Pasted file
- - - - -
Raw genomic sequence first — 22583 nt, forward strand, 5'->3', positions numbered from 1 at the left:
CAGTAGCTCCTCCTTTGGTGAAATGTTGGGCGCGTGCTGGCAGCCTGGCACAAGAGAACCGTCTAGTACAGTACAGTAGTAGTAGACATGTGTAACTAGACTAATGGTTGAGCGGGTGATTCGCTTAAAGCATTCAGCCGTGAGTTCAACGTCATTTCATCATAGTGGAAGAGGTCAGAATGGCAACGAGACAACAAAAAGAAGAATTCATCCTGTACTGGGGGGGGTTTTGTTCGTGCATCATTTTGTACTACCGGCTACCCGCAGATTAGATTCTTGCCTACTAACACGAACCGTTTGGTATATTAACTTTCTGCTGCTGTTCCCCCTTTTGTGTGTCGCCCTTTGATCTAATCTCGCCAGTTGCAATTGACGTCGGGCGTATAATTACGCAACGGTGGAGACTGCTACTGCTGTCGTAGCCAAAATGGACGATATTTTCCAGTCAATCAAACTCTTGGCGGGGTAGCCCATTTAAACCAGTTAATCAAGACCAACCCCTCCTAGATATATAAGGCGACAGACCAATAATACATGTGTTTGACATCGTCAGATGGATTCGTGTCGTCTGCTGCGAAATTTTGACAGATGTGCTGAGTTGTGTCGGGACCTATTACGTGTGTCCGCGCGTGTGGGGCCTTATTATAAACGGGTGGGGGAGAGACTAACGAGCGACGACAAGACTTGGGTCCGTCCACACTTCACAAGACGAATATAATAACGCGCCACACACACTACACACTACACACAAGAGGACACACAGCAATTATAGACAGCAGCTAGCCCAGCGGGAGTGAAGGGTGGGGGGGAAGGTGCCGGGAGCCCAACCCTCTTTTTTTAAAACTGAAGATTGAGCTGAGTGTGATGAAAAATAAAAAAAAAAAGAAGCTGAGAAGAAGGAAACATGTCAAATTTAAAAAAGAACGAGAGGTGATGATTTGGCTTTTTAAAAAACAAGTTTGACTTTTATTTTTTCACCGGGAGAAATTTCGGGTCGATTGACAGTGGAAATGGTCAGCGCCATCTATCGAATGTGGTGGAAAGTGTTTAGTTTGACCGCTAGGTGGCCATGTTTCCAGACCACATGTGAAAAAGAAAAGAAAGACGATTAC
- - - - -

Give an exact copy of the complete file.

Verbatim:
Raw genomic sequence first — 22583 nt, forward strand, 5'->3', positions numbered from 1 at the left:
CAGTAGCTCCTCCTTTGGTGAAATGTTGGGCGCGTGCTGGCAGCCTGGCACAAGAGAACCGTCTAGTACAGTACAGTAGTAGTAGACATGTGTAACTAGACTAATGGTTGAGCGGGTGATTCGCTTAAAGCATTCAGCCGTGAGTTCAACGTCATTTCATCATAGTGGAAGAGGTCAGAATGGCAACGAGACAACAAAAAGAAGAATTCATCCTGTACTGGGGGGGGTTTTGTTCGTGCATCATTTTGTACTACCGGCTACCCGCAGATTAGATTCTTGCCTACTAACACGAACCGTTTGGTATATTAACTTTCTGCTGCTGTTCCCCCTTTTGTGTGTCGCCCTTTGATCTAATCTCGCCAGTTGCAATTGACGTCGGGCGTATAATTACGCAACGGTGGAGACTGCTACTGCTGTCGTAGCCAAAATGGACGATATTTTCCAGTCAATCAAACTCTTGGCGGGGTAGCCCATTTAAACCAGTTAATCAAGACCAACCCCTCCTAGATATATAAGGCGACAGACCAATAATACATGTGTTTGACATCGTCAGATGGATTCGTGTCGTCTGCTGCGAAATTTTGACAGATGTGCTGAGTTGTGTCGGGACCTATTACGTGTGTCCGCGCGTGTGGGGCCTTATTATAAACGGGTGGGGGAGAGACTAACGAGCGACGACAAGACTTGGGTCCGTCCACACTTCACAAGACGAATATAATAACGCGCCACACACACTACACACTACACACAAGAGGACACACAGCAATTATAGACAGCAGCTAGCCCAGCGGGAGTGAAGGGTGGGGGGGAAGGTGCCGGGAGCCCAACCCTCTTTTTTTAAAACTGAAGATTGAGCTGAGTGTGATGAAAAATAAAAAAAAAAAGAAGCTGAGAAGAAGGAAACATGTCAAATTTAAAAAAGAACGAGAGGTGATGATTTGGCTTTTTAAAAAACAAGTTTGACTTTTATTTTTTCACCGGGAGAAATTTCGGGTCGATTGACAGTGGAAATGGTCAGCGCCATCTATCGAATGTGGTGGAAAGTGTTTAGTTTGACCGCTAGGTGGCCATGTTTCCAGACCACATGTGAAAAAGAAAAGAAAGACGATTAC